Kim Cattrall's 'Sensitive Skin' & Why She Feels Silenced By Hollywood

If there's one bright side to all of the problematic aspects of Hollywood, it's that it gives us no shortage of things to talk about. There's the underrepresentation of women in film production (and women on the screen, especially hanging out with other women). There's the underrepresentation of people of color. And now this Sex and the City actress is bringing yet another Hollywood shortcoming to the forefront of our minds: Kim Cattrall is talking the sidelining of older women.

Youth and American culture has always been in an interesting relationship. We commodify it. Every beauty product promises to make you look years younger, reduce wrinkles, hide those imperfections that would reveal you to be older than some unfair cut-off point between acceptable and old. Unlike in other cultures, where with age comes wisdom, in America it's more like with age comes worthlessness. It's even more true in the media. After all, what's the most coveted demographic for television shows and movies? 18-24.

Cattrall is looking to take her own step toward changing that stereotype. She is executive producing and starring in a Canadian remake of a BBC series called Sensitive Skin, which deals with a woman going through a mid-life crisis and her slightly dysfunctional family. She plays a former model who is aging out of the times when she was admired and worshipped for her looks, dealing with all of the internal and external complications that come with that.

"Do you know how it feels to be 54 and marginalized?" she snapped in a rant in 2011. "It doesn't get easier as you get older."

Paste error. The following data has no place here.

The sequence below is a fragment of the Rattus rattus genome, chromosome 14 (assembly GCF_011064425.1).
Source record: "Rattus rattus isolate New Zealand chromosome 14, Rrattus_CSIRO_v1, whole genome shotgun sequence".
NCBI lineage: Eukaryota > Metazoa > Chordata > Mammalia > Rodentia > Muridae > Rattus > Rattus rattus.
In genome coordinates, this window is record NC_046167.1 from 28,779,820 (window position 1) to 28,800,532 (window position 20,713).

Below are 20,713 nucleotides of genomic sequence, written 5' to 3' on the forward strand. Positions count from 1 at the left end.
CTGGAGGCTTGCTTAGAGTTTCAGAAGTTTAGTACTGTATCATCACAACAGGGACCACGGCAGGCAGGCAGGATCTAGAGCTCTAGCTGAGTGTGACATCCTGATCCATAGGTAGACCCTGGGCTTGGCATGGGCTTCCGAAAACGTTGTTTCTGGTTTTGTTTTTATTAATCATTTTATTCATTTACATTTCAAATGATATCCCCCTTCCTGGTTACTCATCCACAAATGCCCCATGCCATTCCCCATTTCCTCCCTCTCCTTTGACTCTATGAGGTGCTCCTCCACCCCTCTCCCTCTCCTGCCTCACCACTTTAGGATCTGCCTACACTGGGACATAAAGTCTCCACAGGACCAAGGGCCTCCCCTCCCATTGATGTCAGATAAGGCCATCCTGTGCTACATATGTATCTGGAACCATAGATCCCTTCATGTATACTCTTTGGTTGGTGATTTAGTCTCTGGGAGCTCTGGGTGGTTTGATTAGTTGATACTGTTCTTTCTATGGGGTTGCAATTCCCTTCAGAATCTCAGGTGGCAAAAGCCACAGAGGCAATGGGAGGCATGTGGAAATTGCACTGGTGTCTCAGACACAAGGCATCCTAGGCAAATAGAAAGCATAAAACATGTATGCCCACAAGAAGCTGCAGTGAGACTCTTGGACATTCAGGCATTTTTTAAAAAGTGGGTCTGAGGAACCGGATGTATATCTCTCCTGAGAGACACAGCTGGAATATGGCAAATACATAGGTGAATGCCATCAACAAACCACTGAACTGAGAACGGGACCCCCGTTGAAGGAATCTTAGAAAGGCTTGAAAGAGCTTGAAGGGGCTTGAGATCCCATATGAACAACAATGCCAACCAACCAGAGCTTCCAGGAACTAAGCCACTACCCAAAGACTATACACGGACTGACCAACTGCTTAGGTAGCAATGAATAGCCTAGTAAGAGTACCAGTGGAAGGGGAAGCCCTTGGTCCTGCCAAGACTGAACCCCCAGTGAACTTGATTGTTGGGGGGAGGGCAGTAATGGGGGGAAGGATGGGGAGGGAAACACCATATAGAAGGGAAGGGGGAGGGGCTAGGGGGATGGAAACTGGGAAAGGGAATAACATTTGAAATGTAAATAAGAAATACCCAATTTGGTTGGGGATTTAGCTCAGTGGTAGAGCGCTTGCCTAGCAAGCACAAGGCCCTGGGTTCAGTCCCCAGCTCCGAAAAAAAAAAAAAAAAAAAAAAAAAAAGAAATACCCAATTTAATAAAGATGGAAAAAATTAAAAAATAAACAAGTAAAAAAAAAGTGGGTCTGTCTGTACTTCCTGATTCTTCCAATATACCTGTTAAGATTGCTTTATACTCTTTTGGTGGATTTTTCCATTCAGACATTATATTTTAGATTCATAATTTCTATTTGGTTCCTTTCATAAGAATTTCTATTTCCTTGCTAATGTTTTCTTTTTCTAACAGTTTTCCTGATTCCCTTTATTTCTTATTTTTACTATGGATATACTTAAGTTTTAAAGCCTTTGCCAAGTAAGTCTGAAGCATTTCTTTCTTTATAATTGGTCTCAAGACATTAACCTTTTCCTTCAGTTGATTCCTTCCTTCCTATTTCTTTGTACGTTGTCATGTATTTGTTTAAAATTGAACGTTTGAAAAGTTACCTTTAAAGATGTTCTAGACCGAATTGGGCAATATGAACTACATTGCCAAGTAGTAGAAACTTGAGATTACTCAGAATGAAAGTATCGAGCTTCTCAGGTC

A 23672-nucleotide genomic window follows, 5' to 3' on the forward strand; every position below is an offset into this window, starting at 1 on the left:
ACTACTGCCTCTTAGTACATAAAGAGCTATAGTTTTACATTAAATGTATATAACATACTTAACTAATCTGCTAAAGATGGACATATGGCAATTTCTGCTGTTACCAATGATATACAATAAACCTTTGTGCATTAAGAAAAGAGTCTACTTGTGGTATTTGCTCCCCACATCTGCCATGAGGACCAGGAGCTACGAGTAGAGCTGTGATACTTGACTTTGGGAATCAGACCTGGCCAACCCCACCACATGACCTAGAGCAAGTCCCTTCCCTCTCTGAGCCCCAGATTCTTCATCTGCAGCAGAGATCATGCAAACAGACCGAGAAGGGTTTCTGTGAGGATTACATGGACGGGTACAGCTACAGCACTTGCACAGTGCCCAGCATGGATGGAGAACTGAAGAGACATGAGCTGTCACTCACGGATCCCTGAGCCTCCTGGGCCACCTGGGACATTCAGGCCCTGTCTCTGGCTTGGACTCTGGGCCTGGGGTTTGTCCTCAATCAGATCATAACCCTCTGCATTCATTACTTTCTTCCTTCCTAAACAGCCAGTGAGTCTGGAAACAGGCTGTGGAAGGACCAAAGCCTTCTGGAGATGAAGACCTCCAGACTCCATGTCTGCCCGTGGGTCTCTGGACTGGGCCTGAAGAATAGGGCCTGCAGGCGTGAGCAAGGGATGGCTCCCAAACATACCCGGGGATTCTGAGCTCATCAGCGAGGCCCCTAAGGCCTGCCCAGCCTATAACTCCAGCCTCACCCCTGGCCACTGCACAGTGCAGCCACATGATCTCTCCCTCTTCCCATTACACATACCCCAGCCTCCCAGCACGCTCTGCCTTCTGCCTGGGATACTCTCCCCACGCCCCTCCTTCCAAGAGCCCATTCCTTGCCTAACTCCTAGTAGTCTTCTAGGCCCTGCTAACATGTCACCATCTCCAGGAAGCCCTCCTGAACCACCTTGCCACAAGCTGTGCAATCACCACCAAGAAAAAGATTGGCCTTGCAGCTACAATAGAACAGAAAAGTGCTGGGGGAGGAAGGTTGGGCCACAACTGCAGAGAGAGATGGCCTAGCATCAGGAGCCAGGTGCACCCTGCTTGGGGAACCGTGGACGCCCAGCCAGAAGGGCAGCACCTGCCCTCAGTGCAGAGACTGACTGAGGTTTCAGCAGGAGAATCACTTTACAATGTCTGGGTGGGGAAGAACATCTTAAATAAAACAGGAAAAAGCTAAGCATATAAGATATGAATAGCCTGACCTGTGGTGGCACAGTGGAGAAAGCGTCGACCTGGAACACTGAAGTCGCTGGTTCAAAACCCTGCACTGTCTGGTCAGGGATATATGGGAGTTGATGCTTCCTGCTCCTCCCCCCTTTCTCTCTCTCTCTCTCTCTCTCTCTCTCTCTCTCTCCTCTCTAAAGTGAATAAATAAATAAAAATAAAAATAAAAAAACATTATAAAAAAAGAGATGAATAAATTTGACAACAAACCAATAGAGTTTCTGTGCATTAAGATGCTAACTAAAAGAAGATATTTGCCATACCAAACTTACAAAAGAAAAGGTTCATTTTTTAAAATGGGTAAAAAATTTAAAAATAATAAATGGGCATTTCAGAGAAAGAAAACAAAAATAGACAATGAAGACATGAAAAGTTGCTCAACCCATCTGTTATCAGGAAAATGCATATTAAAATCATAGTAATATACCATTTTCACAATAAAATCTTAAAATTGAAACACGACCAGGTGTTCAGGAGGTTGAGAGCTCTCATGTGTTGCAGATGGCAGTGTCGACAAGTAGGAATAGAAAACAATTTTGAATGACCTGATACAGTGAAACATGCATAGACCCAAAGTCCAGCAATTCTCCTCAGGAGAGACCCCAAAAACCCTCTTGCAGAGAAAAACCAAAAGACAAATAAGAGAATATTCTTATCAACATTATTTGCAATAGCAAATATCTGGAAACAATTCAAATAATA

Whether she was just having a bad day or whether working on the show has helped her feel more in control of the situation, Cattrall took a more sedate stance on Hollywood ageism when she discussed Sensitive Skin in a keynote talk on Monday. "Women my age have very much to say," she said. "But unfortunately this business doesn’t recognize that."

She has a point. Maintaining a career past a certain age in Hollywood is treated like an accomplishment rather than an expectation. We look at people like Denzel Washington and Meryl Streep and are continually shocked that they are 58 and 64 respectively, because most of the stories being told on the silver screen these days concern 20 somethings playing teenagers. There seems to be a glass ceiling of adult stories that Hollywood is willing to tell before they believe that no one will watch it and it's a glass ceiling that only a few shows, like Golden Girls, have managed to breech.

Whether Sensitive Skin is a hit in Canada or not, this is a discussion that Hollywood needs to be having. The Justin Biebers and Lindsay Lohans of the world are teaching us about the consequences that fame and youth can have on each other. How about throwing some focus on the other end of life and reminding Americans that getting old is nothing to be ashamed or afraid of?

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